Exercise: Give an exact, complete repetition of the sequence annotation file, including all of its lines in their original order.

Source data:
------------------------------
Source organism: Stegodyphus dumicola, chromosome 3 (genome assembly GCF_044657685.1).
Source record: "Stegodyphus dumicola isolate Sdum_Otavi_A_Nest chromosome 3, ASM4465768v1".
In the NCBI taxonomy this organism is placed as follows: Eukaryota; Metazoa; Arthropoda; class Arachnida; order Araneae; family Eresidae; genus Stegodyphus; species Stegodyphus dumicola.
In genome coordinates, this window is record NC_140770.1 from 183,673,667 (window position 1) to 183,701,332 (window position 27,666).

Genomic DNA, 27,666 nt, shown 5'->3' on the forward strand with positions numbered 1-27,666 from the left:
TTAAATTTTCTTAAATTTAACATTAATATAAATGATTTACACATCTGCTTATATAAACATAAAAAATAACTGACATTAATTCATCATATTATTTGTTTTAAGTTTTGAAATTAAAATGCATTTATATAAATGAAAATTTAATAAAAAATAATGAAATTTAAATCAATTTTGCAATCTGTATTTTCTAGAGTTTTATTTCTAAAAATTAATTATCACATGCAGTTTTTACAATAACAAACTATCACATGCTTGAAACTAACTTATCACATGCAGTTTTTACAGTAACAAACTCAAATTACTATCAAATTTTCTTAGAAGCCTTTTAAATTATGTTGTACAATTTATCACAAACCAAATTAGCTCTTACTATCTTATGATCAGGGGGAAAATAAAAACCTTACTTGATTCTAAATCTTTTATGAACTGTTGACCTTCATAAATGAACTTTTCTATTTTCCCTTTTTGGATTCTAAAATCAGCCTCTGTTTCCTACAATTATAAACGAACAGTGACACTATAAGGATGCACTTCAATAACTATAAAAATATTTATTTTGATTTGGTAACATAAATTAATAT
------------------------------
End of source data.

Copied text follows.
Source organism: Stegodyphus dumicola, chromosome 3 (genome assembly GCF_044657685.1).
Source record: "Stegodyphus dumicola isolate Sdum_Otavi_A_Nest chromosome 3, ASM4465768v1".
In the NCBI taxonomy this organism is placed as follows: Eukaryota; Metazoa; Arthropoda; class Arachnida; order Araneae; family Eresidae; genus Stegodyphus; species Stegodyphus dumicola.
In genome coordinates, this window is record NC_140770.1 from 183,673,667 (window position 1) to 183,701,332 (window position 27,666).

Genomic DNA, 27,666 nt, shown 5'->3' on the forward strand with positions numbered 1-27,666 from the left:
TTAAATTTTCTTAAATTTAACATTAATATAAATGATTTACACATCTGCTTATATAAACATAAAAAATAACTGACATTAATTCATCATATTATTTGTTTTAAGTTTTGAAATTAAAATGCATTTATATAAATGAAAATTTAATAAAAAATAATGAAATTTAAATCAATTTTGCAATCTGTATTTTCTAGAGTTTTATTTCTAAAAATTAATTATCACATGCAGTTTTTACAATAACAAACTATCACATGCTTGAAACTAACTTATCACATGCAGTTTTTACAGTAACAAACTCAAATTACTATCAAATTTTCTTAGAAGCCTTTTAAATTATGTTGTACAATTTATCACAAACCAAATTAGCTCTTACTATCTTATGATCAGGGGGAAAATAAAAACCTTACTTGATTCTAAATCTTTTATGAACTGTTGACCTTCATAAATGAACTTTTCTATTTTCCCTTTTTGGATTCTAAAATCAGCCTCTGTTTCCTACAATTATAAACGAACAGTGACACTATAAGGATGCACTTCAATAACTATAAAAATATTTATTTTGATTTGGTAACATAAATTAATAT